Arts and Old Lace was the 2012 Art Quilt Challenge that was hosted by Artistic Artifacts and Cyndi Souder of Moonlighting Quilts. Below is a photo of my completed Challenge Piece. (Click here for a large view of “Lace with Grace.”)
I design intuitively, which means that I don’t have a documented plan when I start a piece. I might have an idea that I like, a vintage photo, a couple of items that go together… but otherwise I am a tornado in my studio, pulling items and testing how I feel about the composition in real time.
After the tornado there are sometimes items that I think still work together, and ‘why don’t I just start the next art quilt’….. so these items are kept together. I think I have been moving the below pictured grouping around my studio for about two years now.
Do you see the white clay doll in the middle? She is a Frozen Charlotte and came from Germany. I just love these vintage china pieces and wanted her to be the focal point of a quilt. Originally I thought this piece would have to be mounted on a canvas due to the weight of Charlotte, but it turned out to be fine. The lesson today is how to mount three-dimensional items to your quilt with glue!
Glue!! I know, I freaked you out, didn’t I? But yes, glue. The trick is to glue the item to another piece of fabric, like ultrasuede or, as in this case, a piece of vilene, then stitch that onto your art quilt.
Pelment Vilene is a European product that is similar to Lutradur. The Tentakulum company includes hand-painted pieces in several of its popular Painted Threads products, for example, the Painter’s Pixies. For this project, I cut down a postcard size piece. I took matte gel medium (fabric glue is fine also) and applied it to the back of the frozen Charlotte at the points that would meet the Vilene.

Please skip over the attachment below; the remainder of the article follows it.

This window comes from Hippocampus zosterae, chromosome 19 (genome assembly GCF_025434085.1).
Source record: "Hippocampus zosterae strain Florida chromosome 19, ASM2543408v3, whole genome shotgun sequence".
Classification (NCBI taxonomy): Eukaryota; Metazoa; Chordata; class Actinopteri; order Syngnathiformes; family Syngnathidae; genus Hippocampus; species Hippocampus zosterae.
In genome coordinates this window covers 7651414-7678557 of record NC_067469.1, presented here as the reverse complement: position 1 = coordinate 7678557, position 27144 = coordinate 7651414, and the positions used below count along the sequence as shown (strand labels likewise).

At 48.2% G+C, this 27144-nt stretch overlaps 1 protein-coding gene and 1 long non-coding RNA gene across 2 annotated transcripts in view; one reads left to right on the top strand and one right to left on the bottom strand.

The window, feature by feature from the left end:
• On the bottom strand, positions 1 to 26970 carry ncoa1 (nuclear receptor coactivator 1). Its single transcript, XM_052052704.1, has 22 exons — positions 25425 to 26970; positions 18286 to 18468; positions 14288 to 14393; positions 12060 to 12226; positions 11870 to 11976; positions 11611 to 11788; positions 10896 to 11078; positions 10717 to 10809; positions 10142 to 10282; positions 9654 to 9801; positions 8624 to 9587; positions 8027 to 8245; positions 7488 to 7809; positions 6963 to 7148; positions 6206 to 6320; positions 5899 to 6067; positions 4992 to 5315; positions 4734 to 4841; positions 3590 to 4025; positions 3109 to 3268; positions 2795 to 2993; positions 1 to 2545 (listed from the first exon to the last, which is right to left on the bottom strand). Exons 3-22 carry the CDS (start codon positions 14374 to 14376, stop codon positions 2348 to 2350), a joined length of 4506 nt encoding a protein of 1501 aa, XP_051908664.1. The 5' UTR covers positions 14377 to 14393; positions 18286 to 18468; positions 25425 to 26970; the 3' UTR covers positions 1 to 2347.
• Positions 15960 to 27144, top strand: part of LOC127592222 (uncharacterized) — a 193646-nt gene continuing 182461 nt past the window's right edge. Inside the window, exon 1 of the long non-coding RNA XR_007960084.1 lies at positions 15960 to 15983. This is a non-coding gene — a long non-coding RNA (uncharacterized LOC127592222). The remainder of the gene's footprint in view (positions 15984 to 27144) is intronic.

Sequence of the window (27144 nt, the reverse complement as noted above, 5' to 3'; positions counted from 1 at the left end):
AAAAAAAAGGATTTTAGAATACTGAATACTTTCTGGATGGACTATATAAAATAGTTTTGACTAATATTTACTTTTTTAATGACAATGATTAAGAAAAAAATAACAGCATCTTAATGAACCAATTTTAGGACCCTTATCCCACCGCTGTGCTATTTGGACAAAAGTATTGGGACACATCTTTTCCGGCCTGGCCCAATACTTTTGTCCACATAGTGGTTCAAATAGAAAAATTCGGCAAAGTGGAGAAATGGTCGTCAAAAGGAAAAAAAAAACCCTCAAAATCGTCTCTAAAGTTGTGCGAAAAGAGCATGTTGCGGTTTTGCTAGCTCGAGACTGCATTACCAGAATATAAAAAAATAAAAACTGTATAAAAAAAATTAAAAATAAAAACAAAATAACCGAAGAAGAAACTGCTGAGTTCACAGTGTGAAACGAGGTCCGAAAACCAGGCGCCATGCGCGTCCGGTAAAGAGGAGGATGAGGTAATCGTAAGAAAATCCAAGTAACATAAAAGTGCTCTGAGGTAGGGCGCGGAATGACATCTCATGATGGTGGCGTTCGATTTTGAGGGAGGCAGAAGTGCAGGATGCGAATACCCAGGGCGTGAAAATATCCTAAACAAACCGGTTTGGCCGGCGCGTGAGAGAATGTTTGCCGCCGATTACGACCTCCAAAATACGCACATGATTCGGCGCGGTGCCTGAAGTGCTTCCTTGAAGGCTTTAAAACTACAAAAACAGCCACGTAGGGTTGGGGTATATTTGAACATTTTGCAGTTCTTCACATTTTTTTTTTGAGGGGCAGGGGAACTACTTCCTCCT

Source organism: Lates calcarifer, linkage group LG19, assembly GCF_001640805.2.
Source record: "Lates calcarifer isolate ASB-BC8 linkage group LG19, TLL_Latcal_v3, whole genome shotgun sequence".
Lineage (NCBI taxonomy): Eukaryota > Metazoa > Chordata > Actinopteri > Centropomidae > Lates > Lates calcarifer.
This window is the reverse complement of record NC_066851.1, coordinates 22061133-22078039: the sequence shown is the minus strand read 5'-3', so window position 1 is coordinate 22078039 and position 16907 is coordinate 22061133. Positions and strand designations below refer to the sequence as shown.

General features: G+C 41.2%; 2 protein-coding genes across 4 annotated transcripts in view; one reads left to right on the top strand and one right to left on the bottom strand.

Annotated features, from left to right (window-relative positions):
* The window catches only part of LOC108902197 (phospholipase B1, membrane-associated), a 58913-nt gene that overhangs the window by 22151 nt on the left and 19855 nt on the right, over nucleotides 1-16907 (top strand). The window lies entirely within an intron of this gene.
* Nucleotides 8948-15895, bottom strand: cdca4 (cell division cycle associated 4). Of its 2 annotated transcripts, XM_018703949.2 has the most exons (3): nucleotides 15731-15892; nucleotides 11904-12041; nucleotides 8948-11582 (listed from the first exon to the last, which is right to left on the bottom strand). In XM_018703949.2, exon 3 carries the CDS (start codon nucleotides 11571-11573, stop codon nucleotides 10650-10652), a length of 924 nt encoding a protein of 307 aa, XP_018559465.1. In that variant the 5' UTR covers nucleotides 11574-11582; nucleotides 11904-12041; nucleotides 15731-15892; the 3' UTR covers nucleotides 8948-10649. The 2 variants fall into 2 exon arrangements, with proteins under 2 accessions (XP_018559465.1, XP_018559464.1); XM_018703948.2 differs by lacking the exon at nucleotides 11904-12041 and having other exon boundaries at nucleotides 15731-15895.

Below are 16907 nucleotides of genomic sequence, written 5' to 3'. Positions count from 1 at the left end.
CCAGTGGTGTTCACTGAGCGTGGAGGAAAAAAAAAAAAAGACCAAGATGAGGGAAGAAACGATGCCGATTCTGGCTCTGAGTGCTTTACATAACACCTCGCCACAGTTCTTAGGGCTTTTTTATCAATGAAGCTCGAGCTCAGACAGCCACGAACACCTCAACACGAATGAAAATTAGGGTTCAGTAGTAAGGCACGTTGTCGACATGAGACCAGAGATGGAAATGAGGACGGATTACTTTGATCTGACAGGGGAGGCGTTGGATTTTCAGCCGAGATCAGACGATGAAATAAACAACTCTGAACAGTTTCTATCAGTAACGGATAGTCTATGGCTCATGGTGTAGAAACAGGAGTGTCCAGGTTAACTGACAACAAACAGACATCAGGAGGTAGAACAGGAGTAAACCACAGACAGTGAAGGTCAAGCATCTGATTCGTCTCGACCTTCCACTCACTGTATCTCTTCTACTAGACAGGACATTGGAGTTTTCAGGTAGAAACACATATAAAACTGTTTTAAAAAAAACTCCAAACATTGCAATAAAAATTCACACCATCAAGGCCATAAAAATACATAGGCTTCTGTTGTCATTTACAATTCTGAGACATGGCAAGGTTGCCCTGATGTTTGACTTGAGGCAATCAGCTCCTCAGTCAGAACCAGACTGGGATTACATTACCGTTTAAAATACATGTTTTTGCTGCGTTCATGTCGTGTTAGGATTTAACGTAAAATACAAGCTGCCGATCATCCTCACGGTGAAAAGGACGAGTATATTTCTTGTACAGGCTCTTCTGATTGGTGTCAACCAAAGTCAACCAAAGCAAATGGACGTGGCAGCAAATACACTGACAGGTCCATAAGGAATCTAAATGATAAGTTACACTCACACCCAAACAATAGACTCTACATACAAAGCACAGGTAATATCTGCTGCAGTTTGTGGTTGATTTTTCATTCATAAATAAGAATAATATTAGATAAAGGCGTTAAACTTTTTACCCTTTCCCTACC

In addition, I used a double strand of beading thread, secured around the neck and one leg of the doll. I thought about adding pearls or small beads to the tie downs, but in the end decided not to.
To stablize the vintage ribbon that was used in the art quilt, I applied a stiff organza fabric with Mistyfuse. Doing so helped to keep the vintage material together and straight, as well as making stitching through the ribbon easier.
I have learned the hard way that it is necessary to machine stitch the background before adding my layers. And for this particular project, I even applied and stitched the binding on before attaching the doll.
The remainder of the items — ribbon, lace, buttons, pearls — were all stitched on by hand. In other projects I will add such layers on with machine stitching, but in this case I felt the condition of the ribbon and lace cuff would would be better preserved with careful hand stitching.